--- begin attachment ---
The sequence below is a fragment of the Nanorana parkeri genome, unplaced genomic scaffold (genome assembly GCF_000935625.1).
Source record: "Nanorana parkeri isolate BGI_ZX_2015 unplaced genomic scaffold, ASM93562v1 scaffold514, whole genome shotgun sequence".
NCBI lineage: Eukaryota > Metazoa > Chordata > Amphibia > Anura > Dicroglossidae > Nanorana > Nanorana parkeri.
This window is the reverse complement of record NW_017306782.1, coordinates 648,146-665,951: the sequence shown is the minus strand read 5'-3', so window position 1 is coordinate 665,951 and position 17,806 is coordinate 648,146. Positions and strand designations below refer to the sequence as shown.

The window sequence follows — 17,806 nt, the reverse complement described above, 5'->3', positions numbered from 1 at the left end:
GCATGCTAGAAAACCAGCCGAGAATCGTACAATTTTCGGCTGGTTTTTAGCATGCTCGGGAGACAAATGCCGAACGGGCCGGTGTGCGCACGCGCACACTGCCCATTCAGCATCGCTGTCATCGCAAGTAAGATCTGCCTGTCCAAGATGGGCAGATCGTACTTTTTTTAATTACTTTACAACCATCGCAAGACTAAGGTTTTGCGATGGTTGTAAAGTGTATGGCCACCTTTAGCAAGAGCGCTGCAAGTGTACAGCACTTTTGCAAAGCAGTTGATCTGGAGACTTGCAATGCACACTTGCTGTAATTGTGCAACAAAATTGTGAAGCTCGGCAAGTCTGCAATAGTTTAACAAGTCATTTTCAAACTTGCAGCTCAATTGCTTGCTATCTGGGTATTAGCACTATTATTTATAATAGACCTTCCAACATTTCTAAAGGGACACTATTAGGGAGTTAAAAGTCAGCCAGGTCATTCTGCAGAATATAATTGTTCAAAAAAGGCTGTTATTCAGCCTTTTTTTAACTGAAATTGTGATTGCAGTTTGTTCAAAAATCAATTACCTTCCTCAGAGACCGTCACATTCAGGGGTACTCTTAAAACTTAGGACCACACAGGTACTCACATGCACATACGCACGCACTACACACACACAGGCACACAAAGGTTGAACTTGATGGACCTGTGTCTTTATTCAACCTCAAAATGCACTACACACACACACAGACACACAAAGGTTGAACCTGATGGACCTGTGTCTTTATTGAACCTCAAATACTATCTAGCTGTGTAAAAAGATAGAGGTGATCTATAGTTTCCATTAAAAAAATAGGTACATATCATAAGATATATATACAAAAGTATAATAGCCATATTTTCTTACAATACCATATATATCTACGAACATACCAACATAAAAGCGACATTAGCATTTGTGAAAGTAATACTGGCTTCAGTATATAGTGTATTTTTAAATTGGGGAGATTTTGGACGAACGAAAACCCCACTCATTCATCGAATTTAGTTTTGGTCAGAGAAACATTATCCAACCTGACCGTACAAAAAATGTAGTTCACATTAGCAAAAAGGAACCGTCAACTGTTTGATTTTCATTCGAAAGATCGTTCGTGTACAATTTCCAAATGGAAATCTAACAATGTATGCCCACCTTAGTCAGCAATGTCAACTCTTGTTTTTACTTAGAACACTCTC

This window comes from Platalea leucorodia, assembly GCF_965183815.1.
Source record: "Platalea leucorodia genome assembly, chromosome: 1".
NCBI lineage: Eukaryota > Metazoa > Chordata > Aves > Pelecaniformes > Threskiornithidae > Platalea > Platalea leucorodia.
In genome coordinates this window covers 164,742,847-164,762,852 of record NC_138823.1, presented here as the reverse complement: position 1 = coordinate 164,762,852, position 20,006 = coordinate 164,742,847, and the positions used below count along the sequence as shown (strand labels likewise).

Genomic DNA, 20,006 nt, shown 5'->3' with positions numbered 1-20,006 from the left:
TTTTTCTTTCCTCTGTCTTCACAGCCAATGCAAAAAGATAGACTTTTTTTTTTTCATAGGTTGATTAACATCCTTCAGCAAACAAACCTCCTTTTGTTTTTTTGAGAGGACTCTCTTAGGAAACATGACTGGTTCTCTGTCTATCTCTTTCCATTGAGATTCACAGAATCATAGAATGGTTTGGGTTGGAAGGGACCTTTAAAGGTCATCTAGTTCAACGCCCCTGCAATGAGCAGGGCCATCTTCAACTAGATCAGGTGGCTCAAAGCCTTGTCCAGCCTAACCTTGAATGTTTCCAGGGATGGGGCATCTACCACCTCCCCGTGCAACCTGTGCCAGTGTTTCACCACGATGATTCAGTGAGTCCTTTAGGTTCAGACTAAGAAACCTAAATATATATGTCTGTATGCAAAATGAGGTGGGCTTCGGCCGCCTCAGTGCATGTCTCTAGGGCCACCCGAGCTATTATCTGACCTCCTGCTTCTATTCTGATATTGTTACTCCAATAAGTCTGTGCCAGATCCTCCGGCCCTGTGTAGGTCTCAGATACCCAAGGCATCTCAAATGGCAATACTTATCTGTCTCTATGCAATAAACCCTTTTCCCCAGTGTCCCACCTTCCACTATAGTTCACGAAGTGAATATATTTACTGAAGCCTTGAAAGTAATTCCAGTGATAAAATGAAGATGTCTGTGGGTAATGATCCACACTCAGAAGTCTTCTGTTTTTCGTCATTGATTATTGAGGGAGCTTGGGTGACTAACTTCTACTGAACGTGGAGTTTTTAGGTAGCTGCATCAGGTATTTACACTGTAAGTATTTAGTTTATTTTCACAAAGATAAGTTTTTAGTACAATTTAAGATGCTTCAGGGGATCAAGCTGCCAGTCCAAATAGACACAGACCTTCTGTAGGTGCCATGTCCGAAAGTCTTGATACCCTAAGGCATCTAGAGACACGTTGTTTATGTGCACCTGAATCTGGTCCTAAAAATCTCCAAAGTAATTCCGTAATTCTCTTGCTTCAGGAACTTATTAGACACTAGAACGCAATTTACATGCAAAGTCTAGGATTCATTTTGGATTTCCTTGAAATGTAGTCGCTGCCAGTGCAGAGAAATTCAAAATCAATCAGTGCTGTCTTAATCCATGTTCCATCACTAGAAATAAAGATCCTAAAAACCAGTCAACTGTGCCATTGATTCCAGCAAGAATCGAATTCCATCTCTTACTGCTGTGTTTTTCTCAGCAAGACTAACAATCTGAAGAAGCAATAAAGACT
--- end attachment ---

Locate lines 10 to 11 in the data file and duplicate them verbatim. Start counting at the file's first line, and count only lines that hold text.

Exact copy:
In genome coordinates this window covers 164,742,847-164,762,852 of record NC_138823.1, presented here as the reverse complement: position 1 = coordinate 164,762,852, position 20,006 = coordinate 164,742,847, and the positions used below count along the sequence as shown (strand labels likewise).

Genomic DNA, 20,006 nt, shown 5'->3' with positions numbered 1-20,006 from the left: